The Partridge is padded and ready to be covered. To get this one nice a plump, I start with two small bits of felt - one for the head and one for the shoulder. Then two more pieces go over the shoulder piece, each slightly bigger than the previous.

All of these are held in place with just enough little stitches to keep them from moving about.
The top layer of padding is the same shape as the marked shape. This one is first held in place in the same way as the previous pieces and then the edge is stitched down all the way around with tiny stitches placed closer together. It may sound tedious but this part is actually quite quick.

Now I probably should spend a bit of time on the the poor partridge this afternoon, so that the unattractive felt can be covered with a coat of embroidered plumes, but...

...the sun is shining and Nala has convinced me I need to go a toss a ball. (Talk about procrastinating!)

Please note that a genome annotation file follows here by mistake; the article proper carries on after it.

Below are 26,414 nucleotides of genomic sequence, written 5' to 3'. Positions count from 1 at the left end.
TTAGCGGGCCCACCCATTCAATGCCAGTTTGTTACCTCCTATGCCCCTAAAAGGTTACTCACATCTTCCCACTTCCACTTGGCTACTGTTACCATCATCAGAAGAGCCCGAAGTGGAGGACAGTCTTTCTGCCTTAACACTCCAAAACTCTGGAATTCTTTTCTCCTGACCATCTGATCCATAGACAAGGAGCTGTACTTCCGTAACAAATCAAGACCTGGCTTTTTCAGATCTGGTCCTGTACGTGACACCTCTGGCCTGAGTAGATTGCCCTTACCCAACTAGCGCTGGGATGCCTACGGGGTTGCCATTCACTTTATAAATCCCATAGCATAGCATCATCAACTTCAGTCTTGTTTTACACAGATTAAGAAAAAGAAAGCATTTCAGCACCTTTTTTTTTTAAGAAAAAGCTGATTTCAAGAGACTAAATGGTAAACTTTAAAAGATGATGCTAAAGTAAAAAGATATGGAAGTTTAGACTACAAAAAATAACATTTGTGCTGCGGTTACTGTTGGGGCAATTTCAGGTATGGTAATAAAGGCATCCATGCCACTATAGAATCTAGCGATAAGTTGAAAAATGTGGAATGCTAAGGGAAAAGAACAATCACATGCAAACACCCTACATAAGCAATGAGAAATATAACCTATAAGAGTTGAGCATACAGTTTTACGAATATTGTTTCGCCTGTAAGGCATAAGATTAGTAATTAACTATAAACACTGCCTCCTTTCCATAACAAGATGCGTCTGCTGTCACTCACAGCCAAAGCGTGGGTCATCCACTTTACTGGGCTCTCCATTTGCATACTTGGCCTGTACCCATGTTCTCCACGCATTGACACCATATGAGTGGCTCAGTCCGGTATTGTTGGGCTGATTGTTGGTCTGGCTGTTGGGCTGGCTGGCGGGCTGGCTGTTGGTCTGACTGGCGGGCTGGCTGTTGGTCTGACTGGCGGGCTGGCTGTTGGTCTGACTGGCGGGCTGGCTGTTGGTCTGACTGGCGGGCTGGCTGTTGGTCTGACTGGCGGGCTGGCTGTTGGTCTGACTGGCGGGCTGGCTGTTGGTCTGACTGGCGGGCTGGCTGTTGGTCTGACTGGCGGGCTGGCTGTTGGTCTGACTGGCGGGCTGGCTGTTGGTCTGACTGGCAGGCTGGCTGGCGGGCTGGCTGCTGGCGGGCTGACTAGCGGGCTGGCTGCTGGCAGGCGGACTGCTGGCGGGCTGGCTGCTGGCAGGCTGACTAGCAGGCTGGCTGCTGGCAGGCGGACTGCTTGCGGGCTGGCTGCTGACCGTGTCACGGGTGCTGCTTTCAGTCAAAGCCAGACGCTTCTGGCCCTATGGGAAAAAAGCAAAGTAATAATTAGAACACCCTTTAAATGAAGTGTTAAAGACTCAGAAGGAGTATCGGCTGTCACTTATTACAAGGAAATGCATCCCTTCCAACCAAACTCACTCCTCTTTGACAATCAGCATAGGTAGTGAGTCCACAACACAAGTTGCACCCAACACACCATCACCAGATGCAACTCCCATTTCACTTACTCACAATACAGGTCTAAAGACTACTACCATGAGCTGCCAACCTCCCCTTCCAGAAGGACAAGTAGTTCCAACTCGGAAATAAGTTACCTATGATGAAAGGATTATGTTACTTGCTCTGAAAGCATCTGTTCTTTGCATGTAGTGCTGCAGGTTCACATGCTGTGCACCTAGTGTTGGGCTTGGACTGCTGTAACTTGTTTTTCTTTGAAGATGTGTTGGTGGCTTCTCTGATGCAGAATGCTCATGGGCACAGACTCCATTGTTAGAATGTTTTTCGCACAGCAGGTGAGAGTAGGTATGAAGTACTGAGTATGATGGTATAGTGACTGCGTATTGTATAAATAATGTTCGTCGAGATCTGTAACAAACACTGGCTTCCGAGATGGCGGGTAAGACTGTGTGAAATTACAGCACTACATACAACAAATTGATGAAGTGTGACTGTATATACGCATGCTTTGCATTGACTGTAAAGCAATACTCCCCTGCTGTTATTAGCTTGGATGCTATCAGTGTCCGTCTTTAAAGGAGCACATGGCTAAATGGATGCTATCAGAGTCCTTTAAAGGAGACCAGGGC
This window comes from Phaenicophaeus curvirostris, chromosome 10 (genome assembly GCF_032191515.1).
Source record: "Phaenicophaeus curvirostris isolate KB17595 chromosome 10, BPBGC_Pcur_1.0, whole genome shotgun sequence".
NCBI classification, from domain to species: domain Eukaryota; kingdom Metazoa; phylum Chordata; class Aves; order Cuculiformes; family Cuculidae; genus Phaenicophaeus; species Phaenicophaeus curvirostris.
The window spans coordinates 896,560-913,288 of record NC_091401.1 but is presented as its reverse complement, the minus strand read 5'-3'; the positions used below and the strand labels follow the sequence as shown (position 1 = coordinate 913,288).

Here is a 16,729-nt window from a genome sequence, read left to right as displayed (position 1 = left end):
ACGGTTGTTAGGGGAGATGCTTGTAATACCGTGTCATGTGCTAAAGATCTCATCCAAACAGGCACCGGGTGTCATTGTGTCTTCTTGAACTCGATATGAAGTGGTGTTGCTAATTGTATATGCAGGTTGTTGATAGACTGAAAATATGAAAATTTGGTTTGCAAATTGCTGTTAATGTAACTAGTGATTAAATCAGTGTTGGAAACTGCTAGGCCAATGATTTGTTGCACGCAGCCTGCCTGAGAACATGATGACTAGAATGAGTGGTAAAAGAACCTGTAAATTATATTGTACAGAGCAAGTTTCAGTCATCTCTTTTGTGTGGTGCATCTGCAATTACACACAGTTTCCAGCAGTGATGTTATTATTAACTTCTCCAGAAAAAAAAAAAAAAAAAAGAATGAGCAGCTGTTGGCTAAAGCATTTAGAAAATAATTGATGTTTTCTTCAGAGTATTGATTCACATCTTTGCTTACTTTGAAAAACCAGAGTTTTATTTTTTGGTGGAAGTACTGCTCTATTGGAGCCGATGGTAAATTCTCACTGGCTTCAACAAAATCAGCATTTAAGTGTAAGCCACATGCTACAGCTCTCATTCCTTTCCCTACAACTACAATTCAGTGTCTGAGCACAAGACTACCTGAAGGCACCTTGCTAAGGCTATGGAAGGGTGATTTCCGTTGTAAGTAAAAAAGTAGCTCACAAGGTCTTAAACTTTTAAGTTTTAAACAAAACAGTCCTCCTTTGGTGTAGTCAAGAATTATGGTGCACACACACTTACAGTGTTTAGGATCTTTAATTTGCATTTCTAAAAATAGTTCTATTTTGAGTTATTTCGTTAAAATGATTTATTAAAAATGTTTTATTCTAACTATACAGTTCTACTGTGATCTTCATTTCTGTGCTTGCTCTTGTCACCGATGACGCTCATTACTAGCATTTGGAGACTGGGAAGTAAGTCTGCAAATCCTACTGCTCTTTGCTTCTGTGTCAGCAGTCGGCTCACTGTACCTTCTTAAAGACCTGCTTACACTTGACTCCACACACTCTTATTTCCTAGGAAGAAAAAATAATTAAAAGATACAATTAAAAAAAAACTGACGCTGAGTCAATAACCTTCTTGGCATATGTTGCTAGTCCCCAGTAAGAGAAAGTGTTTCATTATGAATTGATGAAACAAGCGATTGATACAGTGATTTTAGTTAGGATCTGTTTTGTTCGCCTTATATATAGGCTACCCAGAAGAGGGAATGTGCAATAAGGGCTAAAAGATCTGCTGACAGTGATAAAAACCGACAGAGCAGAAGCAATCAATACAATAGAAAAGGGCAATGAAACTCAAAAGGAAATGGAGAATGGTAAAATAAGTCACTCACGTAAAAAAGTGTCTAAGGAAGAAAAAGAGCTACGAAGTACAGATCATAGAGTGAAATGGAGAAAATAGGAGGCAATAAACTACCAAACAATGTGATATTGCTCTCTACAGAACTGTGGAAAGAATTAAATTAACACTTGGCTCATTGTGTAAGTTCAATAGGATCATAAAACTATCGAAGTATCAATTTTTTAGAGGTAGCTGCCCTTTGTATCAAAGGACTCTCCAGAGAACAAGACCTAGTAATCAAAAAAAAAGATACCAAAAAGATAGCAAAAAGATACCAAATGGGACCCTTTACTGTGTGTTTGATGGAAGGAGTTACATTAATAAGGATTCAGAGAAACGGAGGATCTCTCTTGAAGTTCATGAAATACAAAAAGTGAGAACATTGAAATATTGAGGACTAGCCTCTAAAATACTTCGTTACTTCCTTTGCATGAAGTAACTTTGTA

Hope you are having a great Thursday,
Anna x

Thursday, August 6, 2015

Raised Embroidery - Partridge

Some time ago a raised embroidery piece 'Partridge in a Pear Tree' of mine was published in Inspirations magazine.

It was a great project to design and stitch and I later made a much smaller version as a gift. (Which of course I never thought to photograph... Anyway, what I am getting at is that I am about to recreate the small version of this project. Not a Partridge in a Pear Tree, but a Partridge in a Pear shaped ornament.

It will have pretty much the same elements as the large piece - just imagine the image above in the shape of a pear complete with hanging loop and a little tassel below.
First up was the 're-jig the large pattern (of course, I hadn't saved the one I used last time that would just make too much sense...).

If you are not familiar with raised embroidery (also stumpwork - I just don't like the term much) you might wonder why the design is spread all over the place like that. Only the stem, pear and one leaf will be embroidered onto the main fabric. The other three pieces; the partridge, the wing and the second leaf will be stitched separately before attached. 

Because this will be used for an ornament, I need the outline marked but only temporarily. To do this, I mark it onto the backing fabric. I have placed it to one side so that I will have room for the second half (the back) later.